Cassava is an important staple in sub Saharan Africa and provides daily calories for about 500 million. It is a generally hardy crop that thrives in marginal environments where other crops may fail due to drought, poor soils or other abiotic stresses making it a premium food security crop. Cassava is fraught with myriads of diseases chief of which are cassava mosaic disease (CMD) and cassava brown streak disease (CBSD), both viral diseases. CBSD is a huge threat to the entire cassava growing African nations because there is limited or in some cases no known sources of resistance in the cassava germplasm. It is spreading like wild fire from its hotspot zones of eastern Africa to central Africa and a debut in West Africa will pose a phenomenal disaster for West Africa especially in countries like Nigeria and Ghana where it is a major food. There are other important diseases like cassava bacterial blight (CBB) and pests such as cassava green mites (CGM) among others.
The Next Generation Cassava Breeding (NEXTGEN Cassava) project aims to significantly increase the rate of genetic improvement in cassava breeding.The project aims to test a new breeding method known as Genomic Selection that relies on statistical modeling to predict cassava performance before field-testing. Cornell University researchers has partnered with other scientists at cassava breeding programs at NaCRRI; the National Root Crops Research Institute (NRCRI) and the International Institute of Tropical Agriculture (IITA), both in Nigeria; as well as the Boyce Thompson Institute (BTI) for Plant Research and the US Department of Energy Joint Genome Institute (DOE-JGI) of the Lawrence Berkeley National Laboratory, both in the U.S. NEXTGEN Cassava is supported by the Bill & Melinda Gates Foundation, which donated $25 million, and the UK Department for International Development.
Chiedozie Egesi is an assistant director and head of the cassava breeding team at the National Root Crops Research Institute, Umudike, Nigeria. He has led efforts at developing and releasing to Nigerian cassava farmers several improved varieties of cassava including pro-vitamin A cassava. His research activities involve the use of cross-cutting biotechnology tools in the genetic improvement of cassava including transgenic technologies. Chiedozie supports several African NARS cassava breeding programs in developing adaptive breeding schemes. He has worked previously as a university teacher and a yam breeder and have participated in the development and release of 6 yam varieties. The following is an interview he did for the magazine.
What is the importance of cassava on the African continent and the globe as a whole?
Cassava is the African crop par excellence in terms of the number of people who depend on it daily for food and livelihood. Its advantages include the ability to store the roots in-ground for up to 2 or more years enables piece meal harvesting. Even though it contains cyanogen compounds these can easily be removed as the roots are processed into ready to eat forms. The cyangogenic compounds in turn protect it against animal attack. It is also an important raw material for starch and flour. It is excellent in the starch and flour yield per unit area surpassing most carbohydrate sources. It is also has potential use in biofuels.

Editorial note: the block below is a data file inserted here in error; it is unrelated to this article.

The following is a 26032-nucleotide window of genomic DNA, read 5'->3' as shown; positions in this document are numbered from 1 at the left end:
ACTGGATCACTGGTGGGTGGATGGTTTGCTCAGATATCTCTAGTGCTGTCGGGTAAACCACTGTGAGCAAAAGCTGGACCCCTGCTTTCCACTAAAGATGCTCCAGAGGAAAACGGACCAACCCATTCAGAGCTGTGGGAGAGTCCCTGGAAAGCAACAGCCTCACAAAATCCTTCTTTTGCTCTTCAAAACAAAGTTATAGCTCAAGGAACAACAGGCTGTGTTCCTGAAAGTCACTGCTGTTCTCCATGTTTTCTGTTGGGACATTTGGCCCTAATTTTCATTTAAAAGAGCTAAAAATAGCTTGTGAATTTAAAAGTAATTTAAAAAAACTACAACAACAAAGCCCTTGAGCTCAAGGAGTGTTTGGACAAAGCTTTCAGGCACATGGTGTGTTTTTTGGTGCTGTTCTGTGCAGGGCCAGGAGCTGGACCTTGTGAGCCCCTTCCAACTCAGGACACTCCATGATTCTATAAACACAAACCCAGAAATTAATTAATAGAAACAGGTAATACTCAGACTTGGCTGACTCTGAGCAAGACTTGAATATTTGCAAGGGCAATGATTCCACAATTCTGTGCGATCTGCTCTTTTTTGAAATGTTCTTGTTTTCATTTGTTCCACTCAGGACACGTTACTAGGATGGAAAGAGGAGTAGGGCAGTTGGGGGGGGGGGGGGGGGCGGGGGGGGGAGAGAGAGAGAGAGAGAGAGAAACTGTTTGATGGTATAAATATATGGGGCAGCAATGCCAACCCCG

What is open data?
Open data is the state of making all data freely available for use by any interested member of the public without restrictions. This is an adherence to what is called the Toronto Agreement on prepublication data release to foster transparent and accessible data sharing for the good of the public. It is important that the huge datasets being generated by the use of modern technologies in science are put together in standardized formats for unrestricted access by all who are interested.
What is the significance of data within the agricultural sector?
Scientists and policy or development workers make decisions daily based on available data. The quantum of information being generated in recent times will enable agricultural scientists make better decisions that will in turn benefit millions of people going hungry daily. Open data for agriculture will increase agricultural efficiency globally.
What implications would open data have on Africa?
Open data for Africa means that African scientists will have access to Agricultural data generated by the developed countries. These data should be stored in databases that are easy to use, access, and with tools that will enable their utility in developing countries.
What challenges does this initiative face?
Challenges for the use of open data in crop improvement will include the ability to manage the huge data sets that are now available and how to make use of them to the benefit of mankind. Digitized agriculture should be the way forward in enabling higher precision research with most likelihood of success.